Thursday, May 14, 2009

Bike to Work Day

Bike to Work Day was not as fun as I thought it would be. Don't get me wrong. There were fun parts. But there were scary parts too.

The ride out of Fremont was not particularly pleasant. Lots of the streets don't have bike lanes, plus it was windy and the sky was leaden like it was going to rain any second. That made it cold. There weren't any other bicyclists either so it was lonely.

But I made it to the Dumbarton without getting lost and the sun started to shine and I started to see more bicyclists.

I have wanted to ride over the Dumbarton forever. I had this vision of sparkly water and being high in the air (which I like). The reality wasn't quite like that. For one thing, the path is pretty narrow and it was windy as heck and every time a truck drove by, I was blown two feet into the lane for the other direction. Scary! If the water was sparkling (and I don't think it was), I was too grimly focused on getting across the bridge without dying to notice.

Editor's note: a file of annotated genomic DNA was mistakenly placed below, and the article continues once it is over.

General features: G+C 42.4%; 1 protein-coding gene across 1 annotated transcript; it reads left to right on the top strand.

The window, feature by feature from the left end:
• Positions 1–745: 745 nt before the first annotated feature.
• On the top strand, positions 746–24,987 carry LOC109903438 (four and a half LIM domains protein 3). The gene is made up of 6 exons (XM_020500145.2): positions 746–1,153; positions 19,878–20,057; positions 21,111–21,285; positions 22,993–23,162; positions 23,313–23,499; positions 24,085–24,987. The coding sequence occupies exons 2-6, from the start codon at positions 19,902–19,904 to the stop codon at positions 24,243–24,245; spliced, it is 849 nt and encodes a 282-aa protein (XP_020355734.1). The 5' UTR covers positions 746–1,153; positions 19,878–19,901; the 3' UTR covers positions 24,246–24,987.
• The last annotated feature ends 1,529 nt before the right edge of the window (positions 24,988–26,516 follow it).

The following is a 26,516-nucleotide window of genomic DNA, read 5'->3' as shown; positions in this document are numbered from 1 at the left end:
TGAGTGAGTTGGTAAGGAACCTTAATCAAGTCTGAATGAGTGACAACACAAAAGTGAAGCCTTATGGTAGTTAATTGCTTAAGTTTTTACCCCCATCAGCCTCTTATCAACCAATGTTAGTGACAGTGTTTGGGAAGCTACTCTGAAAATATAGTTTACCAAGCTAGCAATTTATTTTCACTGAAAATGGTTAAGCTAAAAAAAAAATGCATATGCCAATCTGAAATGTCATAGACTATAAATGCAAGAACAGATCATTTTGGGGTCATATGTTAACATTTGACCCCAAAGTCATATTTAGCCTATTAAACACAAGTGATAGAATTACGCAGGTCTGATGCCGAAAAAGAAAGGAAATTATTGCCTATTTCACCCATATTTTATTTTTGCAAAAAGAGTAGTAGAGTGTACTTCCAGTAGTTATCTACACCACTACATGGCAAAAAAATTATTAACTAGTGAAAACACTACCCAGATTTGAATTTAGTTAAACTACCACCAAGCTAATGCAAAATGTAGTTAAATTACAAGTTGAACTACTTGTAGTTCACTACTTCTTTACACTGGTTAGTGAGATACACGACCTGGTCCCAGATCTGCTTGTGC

But the trip got better on the other side. I stopped at an "energizer" station and got some free swag and some nutrition and the energy boost got me to work. The ride on the Peninsula was much nicer too. If I lived over there, I'd bike to work every day!

When I got to work, I got my free breakfast and took a shower and felt pretty good that I'd made it the whole way -- 18 miles! Everyone at work thought I was nuts, of course. That was kind of fun too.

On the way home, I had another mixed experience. The first part of the ride was into a stiff head wind. But going over the Dumbarton was better. I think not having to see the traffic helps. It wasn't quite as windy either. But Fremont is still pretty windy and I also got lost a bit. Then the clouds came back, so I did the last 20 minutes in that twilight light that I hate to bike in because I'm convinced the cars can't see me.

Because of my detour, the ride home was 20.5 miles but it took the same amount of time so I guess I was biking faster. Knowing where you are going (or thinking you do) helps with that.

I had been thinking of biking to work once a week as a way to increase my bike mileage, but I can see that is not a good idea now. I really need to train hills, not a flat, windy course. Plus the logistics are just too complicated and it cuts my work day too short. I guess I'll stick to once a  year until I live closer to where I work.
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